Monday was the deadline for NHL teams to ask players to waive no-movement clauses so they could be exposed to the NHL expansion draft on June 21. With that deadline looming we learned about a couple of players that have been asked to waive, including Ottawa Senators defenseman Dion Phaneuf (no word yet on his decision) and Pittsburgh Penguins goaltender Marc-Andre Fleury (he was asked in February, and agreed to waive it).
We also learned about a few players that were not asked to waive their no-move clauses and will have to be protected by their teams.
Among those are Columbus Blue Jackets forward Scott Hartnell (via the Columbus-Dispatch), and New York Islanders players Andrew Ladd and Johnny Boychuk (via Arthur Staple). Larry Brooks of the New York Post also reports that the Rangers did not ask defensemen Dan Girardi or Marc Staal to waive theirs.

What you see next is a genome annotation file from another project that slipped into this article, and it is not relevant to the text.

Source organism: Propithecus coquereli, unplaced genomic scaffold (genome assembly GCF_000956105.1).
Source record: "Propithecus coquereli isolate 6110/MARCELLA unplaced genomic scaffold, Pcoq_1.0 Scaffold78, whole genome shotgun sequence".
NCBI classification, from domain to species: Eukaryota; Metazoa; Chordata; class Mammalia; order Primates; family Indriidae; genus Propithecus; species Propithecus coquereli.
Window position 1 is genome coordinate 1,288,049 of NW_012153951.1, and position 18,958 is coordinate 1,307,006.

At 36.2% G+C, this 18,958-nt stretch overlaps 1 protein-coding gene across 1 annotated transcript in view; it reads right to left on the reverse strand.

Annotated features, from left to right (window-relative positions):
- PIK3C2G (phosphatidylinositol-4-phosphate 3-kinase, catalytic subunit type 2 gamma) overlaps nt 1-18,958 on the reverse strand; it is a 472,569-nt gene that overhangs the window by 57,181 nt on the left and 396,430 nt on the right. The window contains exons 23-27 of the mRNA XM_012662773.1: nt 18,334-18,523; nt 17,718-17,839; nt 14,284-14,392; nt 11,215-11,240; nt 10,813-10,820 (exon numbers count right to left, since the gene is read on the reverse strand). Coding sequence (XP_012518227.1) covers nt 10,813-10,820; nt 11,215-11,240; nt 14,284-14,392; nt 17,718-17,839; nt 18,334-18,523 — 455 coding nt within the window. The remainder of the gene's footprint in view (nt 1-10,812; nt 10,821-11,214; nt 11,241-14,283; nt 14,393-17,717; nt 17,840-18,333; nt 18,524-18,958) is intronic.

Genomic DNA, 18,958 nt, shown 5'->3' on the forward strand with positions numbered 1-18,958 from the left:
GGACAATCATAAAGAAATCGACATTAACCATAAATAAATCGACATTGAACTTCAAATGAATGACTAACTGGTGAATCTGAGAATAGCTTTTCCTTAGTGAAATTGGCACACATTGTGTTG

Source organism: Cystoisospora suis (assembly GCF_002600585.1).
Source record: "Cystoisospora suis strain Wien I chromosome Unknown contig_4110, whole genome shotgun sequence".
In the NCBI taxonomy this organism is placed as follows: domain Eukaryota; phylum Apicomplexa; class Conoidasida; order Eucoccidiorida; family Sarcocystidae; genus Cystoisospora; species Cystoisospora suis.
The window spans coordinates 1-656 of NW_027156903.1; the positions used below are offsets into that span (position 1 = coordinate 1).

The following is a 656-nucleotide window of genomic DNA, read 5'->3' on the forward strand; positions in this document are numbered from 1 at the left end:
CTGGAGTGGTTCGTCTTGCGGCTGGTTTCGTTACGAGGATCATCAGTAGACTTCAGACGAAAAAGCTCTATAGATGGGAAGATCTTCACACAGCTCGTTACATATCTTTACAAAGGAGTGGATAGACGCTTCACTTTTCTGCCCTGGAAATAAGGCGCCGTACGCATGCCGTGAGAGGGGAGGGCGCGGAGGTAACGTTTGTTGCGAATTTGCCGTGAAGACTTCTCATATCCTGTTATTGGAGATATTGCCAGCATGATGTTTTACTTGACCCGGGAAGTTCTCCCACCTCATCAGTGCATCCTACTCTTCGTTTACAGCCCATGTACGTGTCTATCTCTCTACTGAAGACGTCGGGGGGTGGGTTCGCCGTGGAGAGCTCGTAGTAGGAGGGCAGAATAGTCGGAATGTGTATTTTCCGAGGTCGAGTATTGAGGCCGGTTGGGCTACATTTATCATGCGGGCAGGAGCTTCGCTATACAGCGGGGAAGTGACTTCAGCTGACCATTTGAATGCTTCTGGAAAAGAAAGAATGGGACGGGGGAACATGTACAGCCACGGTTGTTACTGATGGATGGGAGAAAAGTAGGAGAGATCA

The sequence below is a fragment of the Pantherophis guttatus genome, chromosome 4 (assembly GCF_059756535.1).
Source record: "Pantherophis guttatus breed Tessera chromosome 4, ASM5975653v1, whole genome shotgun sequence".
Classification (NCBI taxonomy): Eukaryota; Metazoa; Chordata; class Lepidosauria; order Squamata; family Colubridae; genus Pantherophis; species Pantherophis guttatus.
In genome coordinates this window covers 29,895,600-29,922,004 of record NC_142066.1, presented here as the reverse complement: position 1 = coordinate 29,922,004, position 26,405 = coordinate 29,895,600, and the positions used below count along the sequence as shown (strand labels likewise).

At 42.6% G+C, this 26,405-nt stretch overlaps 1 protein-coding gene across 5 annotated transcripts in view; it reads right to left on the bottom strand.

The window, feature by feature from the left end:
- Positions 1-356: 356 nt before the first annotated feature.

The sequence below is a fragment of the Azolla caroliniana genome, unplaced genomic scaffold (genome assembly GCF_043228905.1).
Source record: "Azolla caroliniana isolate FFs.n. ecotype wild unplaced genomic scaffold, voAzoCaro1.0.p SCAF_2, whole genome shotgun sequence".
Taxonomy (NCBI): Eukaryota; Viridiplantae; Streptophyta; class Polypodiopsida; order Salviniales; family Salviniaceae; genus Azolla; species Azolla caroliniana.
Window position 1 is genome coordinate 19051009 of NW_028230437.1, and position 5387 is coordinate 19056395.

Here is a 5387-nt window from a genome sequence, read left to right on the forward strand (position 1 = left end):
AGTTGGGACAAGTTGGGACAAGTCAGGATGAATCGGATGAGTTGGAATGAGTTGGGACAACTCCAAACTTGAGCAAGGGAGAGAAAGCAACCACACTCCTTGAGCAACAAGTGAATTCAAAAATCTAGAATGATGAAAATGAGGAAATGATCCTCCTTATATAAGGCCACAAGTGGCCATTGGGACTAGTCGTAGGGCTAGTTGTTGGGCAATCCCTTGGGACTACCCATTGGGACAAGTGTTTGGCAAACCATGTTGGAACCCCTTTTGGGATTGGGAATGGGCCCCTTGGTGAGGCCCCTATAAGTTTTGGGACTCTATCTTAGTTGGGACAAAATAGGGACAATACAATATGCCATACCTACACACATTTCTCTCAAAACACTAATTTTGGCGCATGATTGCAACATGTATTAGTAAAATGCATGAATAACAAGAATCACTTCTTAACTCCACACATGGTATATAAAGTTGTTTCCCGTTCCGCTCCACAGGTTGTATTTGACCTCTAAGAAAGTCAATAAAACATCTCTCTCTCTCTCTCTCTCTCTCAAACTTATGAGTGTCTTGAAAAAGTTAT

The Blue Jackets and Islanders situations create some interesting scenarios.
When it comes to the Blue Jackets, Aaron Portzline of the Columbus-Dispatch digs into the possibility that Columbus and Vegas already have a deal in place. There has been speculation that Vegas might be willing to take on David Clarkson‘s contract if Columbus is willing to include a draft pick or a prospect. Elliotte Friedman mentioned this in his most recent 30 thoughts column.
There is also the possibility that Columbus could buy out the remaining years of Hartnell’s contract. He has two years remaining on his current deal that carries a salary cap hit of $4.75 million. His production has been declining in recent years and he is coming off of a 2016-17 season that saw him score 13 goals and add 24 assists in 78 games.
When it comes to the Islanders, they are in an interesting position because they seem almost certain to lose a very good defenseman over the next week. The Islanders will almost certainly want to protect Nick Leddy and Travis Hamonic, while Boychuk will now be required to be protected along with them. That could leave a player like Calvin de Haan or Ryan Pulock exposed, unless the Islanders decide to forego the seven forward, three defensemen option and instead choose to protect eight skaters (four forwards, four defensemen).